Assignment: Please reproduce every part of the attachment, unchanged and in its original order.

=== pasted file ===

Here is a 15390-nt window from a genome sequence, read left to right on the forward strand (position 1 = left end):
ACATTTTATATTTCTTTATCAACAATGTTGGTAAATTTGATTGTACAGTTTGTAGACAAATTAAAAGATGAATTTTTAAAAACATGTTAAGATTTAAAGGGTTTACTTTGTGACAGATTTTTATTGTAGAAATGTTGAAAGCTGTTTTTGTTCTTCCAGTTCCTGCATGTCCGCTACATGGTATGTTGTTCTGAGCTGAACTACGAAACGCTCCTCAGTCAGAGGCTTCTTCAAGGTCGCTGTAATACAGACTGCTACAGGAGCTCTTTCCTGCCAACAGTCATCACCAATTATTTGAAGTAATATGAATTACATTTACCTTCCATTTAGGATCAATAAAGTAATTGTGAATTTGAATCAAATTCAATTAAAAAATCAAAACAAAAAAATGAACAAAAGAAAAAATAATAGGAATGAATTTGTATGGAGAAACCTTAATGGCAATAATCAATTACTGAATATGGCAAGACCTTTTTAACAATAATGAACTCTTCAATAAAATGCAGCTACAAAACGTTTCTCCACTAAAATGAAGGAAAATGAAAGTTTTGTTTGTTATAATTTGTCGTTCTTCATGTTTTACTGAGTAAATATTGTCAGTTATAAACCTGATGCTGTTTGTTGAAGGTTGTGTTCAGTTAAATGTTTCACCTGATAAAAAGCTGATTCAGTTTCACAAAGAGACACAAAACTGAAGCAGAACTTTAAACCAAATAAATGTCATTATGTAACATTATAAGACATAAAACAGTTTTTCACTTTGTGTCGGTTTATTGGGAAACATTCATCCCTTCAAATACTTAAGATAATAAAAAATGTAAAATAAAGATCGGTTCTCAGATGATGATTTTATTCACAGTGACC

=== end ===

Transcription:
Here is a 15390-nt window from a genome sequence, read left to right on the forward strand (position 1 = left end):
ACATTTTATATTTCTTTATCAACAATGTTGGTAAATTTGATTGTACAGTTTGTAGACAAATTAAAAGATGAATTTTTAAAAACATGTTAAGATTTAAAGGGTTTACTTTGTGACAGATTTTTATTGTAGAAATGTTGAAAGCTGTTTTTGTTCTTCCAGTTCCTGCATGTCCGCTACATGGTATGTTGTTCTGAGCTGAACTACGAAACGCTCCTCAGTCAGAGGCTTCTTCAAGGTCGCTGTAATACAGACTGCTACAGGAGCTCTTTCCTGCCAACAGTCATCACCAATTATTTGAAGTAATATGAATTACATTTACCTTCCATTTAGGATCAATAAAGTAATTGTGAATTTGAATCAAATTCAATTAAAAAATCAAAACAAAAAAATGAACAAAAGAAAAAATAATAGGAATGAATTTGTATGGAGAAACCTTAATGGCAATAATCAATTACTGAATATGGCAAGACCTTTTTAACAATAATGAACTCTTCAATAAAATGCAGCTACAAAACGTTTCTCCACTAAAATGAAGGAAAATGAAAGTTTTGTTTGTTATAATTTGTCGTTCTTCATGTTTTACTGAGTAAATATTGTCAGTTATAAACCTGATGCTGTTTGTTGAAGGTTGTGTTCAGTTAAATGTTTCACCTGATAAAAAGCTGATTCAGTTTCACAAAGAGACACAAAACTGAAGCAGAACTTTAAACCAAATAAATGTCATTATGTAACATTATAAGACATAAAACAGTTTTTCACTTTGTGTCGGTTTATTGGGAAACATTCATCCCTTCAAATACTTAAGATAATAAAAAATGTAAAATAAAGATCGGTTCTCAGATGATGATTTTATTCACAGTGACC